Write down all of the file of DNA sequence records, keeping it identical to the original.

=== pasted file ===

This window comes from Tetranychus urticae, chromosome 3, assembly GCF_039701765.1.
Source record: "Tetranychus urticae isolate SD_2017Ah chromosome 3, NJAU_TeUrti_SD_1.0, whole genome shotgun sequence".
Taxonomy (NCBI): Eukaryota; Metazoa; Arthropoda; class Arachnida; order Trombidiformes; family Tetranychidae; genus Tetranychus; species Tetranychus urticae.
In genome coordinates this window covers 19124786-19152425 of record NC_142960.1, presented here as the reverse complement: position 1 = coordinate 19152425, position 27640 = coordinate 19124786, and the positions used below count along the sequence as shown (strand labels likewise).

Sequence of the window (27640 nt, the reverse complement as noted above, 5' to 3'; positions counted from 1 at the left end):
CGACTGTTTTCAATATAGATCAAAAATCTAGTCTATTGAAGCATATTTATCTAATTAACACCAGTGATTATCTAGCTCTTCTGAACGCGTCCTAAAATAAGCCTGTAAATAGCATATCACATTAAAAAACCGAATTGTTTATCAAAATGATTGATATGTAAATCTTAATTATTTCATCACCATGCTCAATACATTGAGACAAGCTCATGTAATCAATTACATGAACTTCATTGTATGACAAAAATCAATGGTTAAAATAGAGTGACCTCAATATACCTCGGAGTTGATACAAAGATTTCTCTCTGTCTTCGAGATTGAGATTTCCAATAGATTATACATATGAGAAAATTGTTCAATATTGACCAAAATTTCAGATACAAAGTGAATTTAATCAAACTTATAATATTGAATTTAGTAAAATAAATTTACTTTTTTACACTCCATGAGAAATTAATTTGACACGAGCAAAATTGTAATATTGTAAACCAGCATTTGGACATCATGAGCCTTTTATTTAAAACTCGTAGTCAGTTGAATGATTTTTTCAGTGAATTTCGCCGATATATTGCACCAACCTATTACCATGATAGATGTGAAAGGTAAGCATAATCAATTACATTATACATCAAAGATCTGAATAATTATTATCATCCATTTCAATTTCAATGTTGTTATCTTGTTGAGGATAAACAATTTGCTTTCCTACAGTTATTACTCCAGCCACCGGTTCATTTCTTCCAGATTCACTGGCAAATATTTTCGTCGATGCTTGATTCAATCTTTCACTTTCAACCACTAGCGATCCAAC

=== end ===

This window comes from Tetranychus urticae, chromosome 3, assembly GCF_039701765.1.
Source record: "Tetranychus urticae isolate SD_2017Ah chromosome 3, NJAU_TeUrti_SD_1.0, whole genome shotgun sequence".
Taxonomy (NCBI): Eukaryota; Metazoa; Arthropoda; class Arachnida; order Trombidiformes; family Tetranychidae; genus Tetranychus; species Tetranychus urticae.
In genome coordinates this window covers 19124786-19152425 of record NC_142960.1, presented here as the reverse complement: position 1 = coordinate 19152425, position 27640 = coordinate 19124786, and the positions used below count along the sequence as shown (strand labels likewise).

Sequence of the window (27640 nt, the reverse complement as noted above, 5' to 3'; positions counted from 1 at the left end):
CGACTGTTTTCAATATAGATCAAAAATCTAGTCTATTGAAGCATATTTATCTAATTAACACCAGTGATTATCTAGCTCTTCTGAACGCGTCCTAAAATAAGCCTGTAAATAGCATATCACATTAAAAAACCGAATTGTTTATCAAAATGATTGATATGTAAATCTTAATTATTTCATCACCATGCTCAATACATTGAGACAAGCTCATGTAATCAATTACATGAACTTCATTGTATGACAAAAATCAATGGTTAAAATAGAGTGACCTCAATATACCTCGGAGTTGATACAAAGATTTCTCTCTGTCTTCGAGATTGAGATTTCCAATAGATTATACATATGAGAAAATTGTTCAATATTGACCAAAATTTCAGATACAAAGTGAATTTAATCAAACTTATAATATTGAATTTAGTAAAATAAATTTACTTTTTTACACTCCATGAGAAATTAATTTGACACGAGCAAAATTGTAATATTGTAAACCAGCATTTGGACATCATGAGCCTTTTATTTAAAACTCGTAGTCAGTTGAATGATTTTTTCAGTGAATTTCGCCGATATATTGCACCAACCTATTACCATGATAGATGTGAAAGGTAAGCATAATCAATTACATTATACATCAAAGATCTGAATAATTATTATCATCCATTTCAATTTCAATGTTGTTATCTTGTTGAGGATAAACAATTTGCTTTCCTACAGTTATTACTCCAGCCACCGGTTCATTTCTTCCAGATTCACTGGCAAATATTTTCGTCGATGCTTGATTCAATCTTTCACTTTCAACCACTAGCGATCCAAC